Corinth returned to prominence, prosperity and a life of occasionally in famous indulgence under the Romans, noted by Paul during his visits in the mid-1st century AD. Struck by severe earthquakes in later Roman times, Corinth entered centuries of alternating decline and revival, occupied successively by Byzantine imperial forces, crusading Frankish lords, Byzantines again, Ottoman Turks, Venetians and lastly Turks again, until the 1820s when the Greek Revolution finally brought independence to the Peloponnese.

The ruins of Ancient Corinth, covering an extensive area southwest of the modern town, include a sanctuary of Asclepius, a Greek and Roman theater, an odeon, the rock-cut Glauke Fountain and a temple dedicated to the revived city’s founding family, the gens Julia. Most prominent, however, among the remains brought to light in ongoing excavations by the American School of Classical Studies at Athens since 1896, is the Doric temple of Apollo, with its heavy, Archaic-style columns (ca. 550 BC), which overlooks the ancient city center, the agora, and a shop-lined section of the paved road leading to the Lechaion port. A second main artery would have begun on the south side of the agora, connecting the city to coastal Kenchreai, while further south on the rising slopes of Acrocorinth lay the Sanctuary of Demeter and Kore, a place of dedication and scenic ritual dining. High above, the peak’s summit – with its abundant natural spring (Upper Peirene Fountain), temple of Aphrodite, Ottoman mosques and especially its crenellated fortification walls and numerous gates – offers a bird’s-eye view of the entire surrounding landscape and an architectural panorama of the imposing defenses erected by Corinth and its successive foreign invaders.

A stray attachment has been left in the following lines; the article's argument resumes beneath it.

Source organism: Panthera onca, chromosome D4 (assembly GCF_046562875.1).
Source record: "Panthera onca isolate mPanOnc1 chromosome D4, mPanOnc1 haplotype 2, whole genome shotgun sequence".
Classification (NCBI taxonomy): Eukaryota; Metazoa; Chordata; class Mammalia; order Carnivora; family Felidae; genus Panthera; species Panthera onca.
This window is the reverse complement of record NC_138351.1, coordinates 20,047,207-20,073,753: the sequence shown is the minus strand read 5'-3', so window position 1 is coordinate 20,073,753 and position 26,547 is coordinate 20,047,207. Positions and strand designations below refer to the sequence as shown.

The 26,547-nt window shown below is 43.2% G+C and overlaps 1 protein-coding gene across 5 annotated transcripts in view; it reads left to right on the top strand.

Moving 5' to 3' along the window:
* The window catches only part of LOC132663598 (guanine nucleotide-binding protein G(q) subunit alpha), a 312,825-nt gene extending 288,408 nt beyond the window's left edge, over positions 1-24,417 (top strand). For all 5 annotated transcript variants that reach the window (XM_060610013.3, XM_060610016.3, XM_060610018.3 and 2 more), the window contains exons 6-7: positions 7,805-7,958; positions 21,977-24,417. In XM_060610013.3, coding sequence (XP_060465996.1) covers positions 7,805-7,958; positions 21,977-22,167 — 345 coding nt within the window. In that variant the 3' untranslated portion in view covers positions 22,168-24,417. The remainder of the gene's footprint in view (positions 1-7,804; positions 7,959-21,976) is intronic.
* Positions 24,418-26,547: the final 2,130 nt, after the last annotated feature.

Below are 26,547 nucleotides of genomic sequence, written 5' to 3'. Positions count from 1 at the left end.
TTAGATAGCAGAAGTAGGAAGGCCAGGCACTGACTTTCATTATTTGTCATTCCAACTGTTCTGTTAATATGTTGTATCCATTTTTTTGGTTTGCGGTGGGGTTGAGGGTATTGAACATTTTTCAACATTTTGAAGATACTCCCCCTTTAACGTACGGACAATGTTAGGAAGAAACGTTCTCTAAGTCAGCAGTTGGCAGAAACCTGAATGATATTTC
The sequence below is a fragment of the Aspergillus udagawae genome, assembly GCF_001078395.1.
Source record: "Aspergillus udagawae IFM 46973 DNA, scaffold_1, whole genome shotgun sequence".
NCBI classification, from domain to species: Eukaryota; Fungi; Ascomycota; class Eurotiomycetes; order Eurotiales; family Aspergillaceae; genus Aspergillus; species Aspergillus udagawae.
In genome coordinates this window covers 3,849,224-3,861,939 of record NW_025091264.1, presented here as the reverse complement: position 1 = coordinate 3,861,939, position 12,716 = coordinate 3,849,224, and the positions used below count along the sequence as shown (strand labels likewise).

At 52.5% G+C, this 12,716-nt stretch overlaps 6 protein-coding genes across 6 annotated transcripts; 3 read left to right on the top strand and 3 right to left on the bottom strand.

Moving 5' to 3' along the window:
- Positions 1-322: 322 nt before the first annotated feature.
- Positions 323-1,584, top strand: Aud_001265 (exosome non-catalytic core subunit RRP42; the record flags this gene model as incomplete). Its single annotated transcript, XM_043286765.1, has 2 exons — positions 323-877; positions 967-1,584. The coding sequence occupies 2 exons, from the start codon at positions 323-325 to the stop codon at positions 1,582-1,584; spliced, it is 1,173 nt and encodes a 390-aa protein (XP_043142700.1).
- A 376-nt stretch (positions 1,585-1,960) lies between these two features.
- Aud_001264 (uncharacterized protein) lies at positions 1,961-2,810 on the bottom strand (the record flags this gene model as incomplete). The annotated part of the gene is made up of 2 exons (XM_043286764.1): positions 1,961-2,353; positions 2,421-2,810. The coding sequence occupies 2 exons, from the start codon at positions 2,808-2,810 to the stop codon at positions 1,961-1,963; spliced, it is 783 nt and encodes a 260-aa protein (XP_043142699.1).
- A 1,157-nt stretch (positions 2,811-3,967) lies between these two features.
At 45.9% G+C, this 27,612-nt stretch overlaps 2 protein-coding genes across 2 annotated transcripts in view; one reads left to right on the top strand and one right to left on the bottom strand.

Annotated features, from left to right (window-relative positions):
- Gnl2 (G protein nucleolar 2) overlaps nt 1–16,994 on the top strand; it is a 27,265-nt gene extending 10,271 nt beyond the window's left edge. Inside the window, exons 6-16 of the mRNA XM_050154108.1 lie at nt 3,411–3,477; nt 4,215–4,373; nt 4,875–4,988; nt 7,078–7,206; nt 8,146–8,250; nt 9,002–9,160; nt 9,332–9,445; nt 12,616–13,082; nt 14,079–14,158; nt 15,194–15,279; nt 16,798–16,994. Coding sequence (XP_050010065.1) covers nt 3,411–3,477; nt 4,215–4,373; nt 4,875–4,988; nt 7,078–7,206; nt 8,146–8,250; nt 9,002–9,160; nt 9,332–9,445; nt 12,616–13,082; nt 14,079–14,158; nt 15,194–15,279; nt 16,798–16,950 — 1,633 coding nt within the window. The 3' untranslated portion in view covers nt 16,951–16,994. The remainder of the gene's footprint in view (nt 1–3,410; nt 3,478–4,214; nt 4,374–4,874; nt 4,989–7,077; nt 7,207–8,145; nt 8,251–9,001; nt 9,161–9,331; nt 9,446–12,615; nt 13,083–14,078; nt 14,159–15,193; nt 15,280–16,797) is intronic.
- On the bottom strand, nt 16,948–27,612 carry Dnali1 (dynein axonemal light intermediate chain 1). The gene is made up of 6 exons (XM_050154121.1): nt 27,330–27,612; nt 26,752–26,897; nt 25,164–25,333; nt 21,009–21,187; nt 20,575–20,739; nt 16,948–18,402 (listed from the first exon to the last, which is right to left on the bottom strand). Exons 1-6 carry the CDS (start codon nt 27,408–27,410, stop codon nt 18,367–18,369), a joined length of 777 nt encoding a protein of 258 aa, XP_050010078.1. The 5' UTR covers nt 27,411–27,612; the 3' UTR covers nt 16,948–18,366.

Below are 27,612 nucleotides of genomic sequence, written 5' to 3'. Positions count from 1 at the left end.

Of particular interest for visitors today are the many structures that once adorned the heart of the city: the central marketplace or square known as the agora. Many of these now-excavated buildings have foundations, pavements and sometimes colonnaded or arched superstructures that are partly preserved and increasingly being reconstructed, conserved and made more presentable to the public. A recent focus of such works has been the area beside the museum, containing a small Frankish-era (13th century) chapel and hostel or inn that, according to Corinth Excavations Director Emeritus Charles K. Williams, once served the sick and the poor, as well as pilgrims on their way to or from the Holy Land.